Dan Wilkins (Richmond 1963) and Jim Mims (Richmond 1940) had worked side by side as members of their Richmond, Virginia chapter of the Rotary Club for almost 20 years. Wilkins never had the slightest idea that his colleague and friend was also a Lambda Chi Alpha brother.

One day, while sitting around a table at a weekly Rotary Club meeting, Wilkins was talking with three of his brothers from the Alpha-Chi chapter of the University of Richmond about their experiences in the fraternity in the 60s.

At that point Mims, who recently celebrated his hundredth birthday, turned around and nonchalantly said that he too was a brother from Alpha-Chi, from many years earlier.

“I about dropped my teeth, here’s a guy who at that time was 99 years old and was a Lambda Chi,” Wilkins said. “How many 100-year-old Lambda Chis are out there?”

Wilkins made a phone call to Lambda Chi Alpha International Headquarters to check if Mims was in fact a brother and to find out his zeta number.

It was confirmed. The staff sent Wilkins a list of Alpha-Chi alumni. Mims had been an undergraduate in the chapter 23 years before Wilkins.

“I looked on the list and sure enough, James R. Mims, number 243,” Wilkins said.

The Life of Mims

Mims, who turned 100 on Dec. 2, is a man who lives a life full of service and compassion. He has been a member of Rotary Club for 56 years, the Society of American Military Engineers for 80 years, and the Navy League.

He joined Lambda Chi Alpha before World War II, first pledging with the University of Maryland, and then eventually joining the University of Richmond chapter. Mims said a favorite professor recommended he should give Lambda Chi Alpha a try.

Mims would later join the Navy in 1943, during World War II. While in the Navy, Mims became a captain and served throughout the Pacific theater.

“I joined the Navy to see what it was like to be on a ship but, because I was a civil engineer, I got to load a lot of them,” he said. “I traveled from one place to another; Pearl (Harbor), Saipan, Eniwetok, and Okinawa.”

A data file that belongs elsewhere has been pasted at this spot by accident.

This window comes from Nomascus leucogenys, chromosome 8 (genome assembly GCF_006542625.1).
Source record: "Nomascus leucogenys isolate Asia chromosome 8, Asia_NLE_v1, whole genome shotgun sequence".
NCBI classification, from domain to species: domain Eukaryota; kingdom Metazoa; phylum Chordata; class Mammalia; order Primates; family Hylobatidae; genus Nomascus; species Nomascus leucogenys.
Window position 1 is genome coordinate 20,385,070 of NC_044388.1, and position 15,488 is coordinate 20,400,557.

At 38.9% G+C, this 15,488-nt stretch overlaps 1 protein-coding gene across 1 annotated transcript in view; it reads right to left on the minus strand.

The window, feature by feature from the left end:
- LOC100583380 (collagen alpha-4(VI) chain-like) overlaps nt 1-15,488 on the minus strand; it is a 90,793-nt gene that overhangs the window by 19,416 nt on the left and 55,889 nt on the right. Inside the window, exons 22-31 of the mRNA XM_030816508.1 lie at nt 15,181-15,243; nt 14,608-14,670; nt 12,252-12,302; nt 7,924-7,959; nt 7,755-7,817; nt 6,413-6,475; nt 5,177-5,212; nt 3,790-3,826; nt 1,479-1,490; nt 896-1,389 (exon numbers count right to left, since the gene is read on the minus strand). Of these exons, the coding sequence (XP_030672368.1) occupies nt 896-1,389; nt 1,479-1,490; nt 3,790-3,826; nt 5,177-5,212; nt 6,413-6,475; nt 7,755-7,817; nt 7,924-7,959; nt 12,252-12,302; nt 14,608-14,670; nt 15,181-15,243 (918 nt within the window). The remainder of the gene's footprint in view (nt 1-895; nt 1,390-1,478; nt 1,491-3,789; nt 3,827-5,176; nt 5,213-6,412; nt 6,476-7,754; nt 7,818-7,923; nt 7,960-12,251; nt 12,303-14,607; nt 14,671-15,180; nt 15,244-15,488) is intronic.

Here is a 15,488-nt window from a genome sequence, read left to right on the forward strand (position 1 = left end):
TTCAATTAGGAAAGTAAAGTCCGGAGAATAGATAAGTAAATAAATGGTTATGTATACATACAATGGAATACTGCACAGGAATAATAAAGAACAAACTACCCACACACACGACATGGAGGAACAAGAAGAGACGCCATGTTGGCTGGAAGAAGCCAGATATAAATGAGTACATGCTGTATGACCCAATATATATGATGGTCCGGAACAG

Mims still honors his military service today by volunteering with the Navy League, an organization that educates, enhances, and supports the sea services of the Navy. Mims jokingly refers to his position at the Navy League as “a telephone girl” who answers the phones in their office every Wednesday morning.

After his tenure in the military Mims worked in the fields of civil engineering and construction.

“I mean the man is just incredible. I can’t say any more than that. He’s just incredible for what he does and everything,” Wilkins said.

Despite the astonishment many people have of Mims, he is humble about his accomplishments and his record of service throughout the years.

“They always figure that people are wise when they grow old and I’ve been waiting, and waiting, and waiting, but I need to live a little longer before this wisdom catches up with me,” Mims said.

Among his colleagues at Rotary Club, Mims is very popular, in part because he makes it a priority to call each of the members on their birthdays and wedding anniversaries.

“It’s a personal thing,” he said. “And some people tell me, ‘You saved my life, I forgot about my wedding anniversary.’”